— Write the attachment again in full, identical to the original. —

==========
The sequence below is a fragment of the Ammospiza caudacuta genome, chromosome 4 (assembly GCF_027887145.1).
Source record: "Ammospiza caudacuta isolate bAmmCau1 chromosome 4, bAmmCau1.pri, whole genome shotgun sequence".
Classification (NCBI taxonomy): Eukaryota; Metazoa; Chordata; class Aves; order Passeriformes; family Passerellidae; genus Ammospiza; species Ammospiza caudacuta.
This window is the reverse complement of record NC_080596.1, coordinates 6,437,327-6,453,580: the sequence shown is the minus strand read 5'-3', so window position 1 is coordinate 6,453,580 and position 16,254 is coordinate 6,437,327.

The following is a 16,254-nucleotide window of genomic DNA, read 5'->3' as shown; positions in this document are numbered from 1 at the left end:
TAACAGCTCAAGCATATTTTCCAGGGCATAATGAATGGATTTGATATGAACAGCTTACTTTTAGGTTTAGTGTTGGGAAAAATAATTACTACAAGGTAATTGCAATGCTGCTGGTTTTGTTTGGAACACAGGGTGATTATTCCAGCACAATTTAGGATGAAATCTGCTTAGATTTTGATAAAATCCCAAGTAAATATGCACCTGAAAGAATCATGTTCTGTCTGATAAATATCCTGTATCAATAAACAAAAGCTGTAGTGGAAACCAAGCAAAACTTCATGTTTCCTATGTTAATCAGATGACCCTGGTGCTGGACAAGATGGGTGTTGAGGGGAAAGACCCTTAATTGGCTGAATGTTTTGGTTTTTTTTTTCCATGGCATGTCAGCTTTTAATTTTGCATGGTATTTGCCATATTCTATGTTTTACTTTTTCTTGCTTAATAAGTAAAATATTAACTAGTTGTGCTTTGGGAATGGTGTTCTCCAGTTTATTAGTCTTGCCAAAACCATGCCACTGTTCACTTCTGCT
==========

The sequence below is a fragment of the Ammospiza caudacuta genome, chromosome 4 (assembly GCF_027887145.1).
Source record: "Ammospiza caudacuta isolate bAmmCau1 chromosome 4, bAmmCau1.pri, whole genome shotgun sequence".
Classification (NCBI taxonomy): Eukaryota; Metazoa; Chordata; class Aves; order Passeriformes; family Passerellidae; genus Ammospiza; species Ammospiza caudacuta.
This window is the reverse complement of record NC_080596.1, coordinates 6,437,327-6,453,580: the sequence shown is the minus strand read 5'-3', so window position 1 is coordinate 6,453,580 and position 16,254 is coordinate 6,437,327.

The following is a 16,254-nucleotide window of genomic DNA, read 5'->3' as shown; positions in this document are numbered from 1 at the left end:
TAACAGCTCAAGCATATTTTCCAGGGCATAATGAATGGATTTGATATGAACAGCTTACTTTTAGGTTTAGTGTTGGGAAAAATAATTACTACAAGGTAATTGCAATGCTGCTGGTTTTGTTTGGAACACAGGGTGATTATTCCAGCACAATTTAGGATGAAATCTGCTTAGATTTTGATAAAATCCCAAGTAAATATGCACCTGAAAGAATCATGTTCTGTCTGATAAATATCCTGTATCAATAAACAAAAGCTGTAGTGGAAACCAAGCAAAACTTCATGTTTCCTATGTTAATCAGATGACCCTGGTGCTGGACAAGATGGGTGTTGAGGGGAAAGACCCTTAATTGGCTGAATGTTTTGGTTTTTTTTTTCCATGGCATGTCAGCTTTTAATTTTGCATGGTATTTGCCATATTCTATGTTTTACTTTTTCTTGCTTAATAAGTAAAATATTAACTAGTTGTGCTTTGGGAATGGTGTTCTCCAGTTTATTAGTCTTGCCAAAACCATGCCACTGTTCACTTCTGCT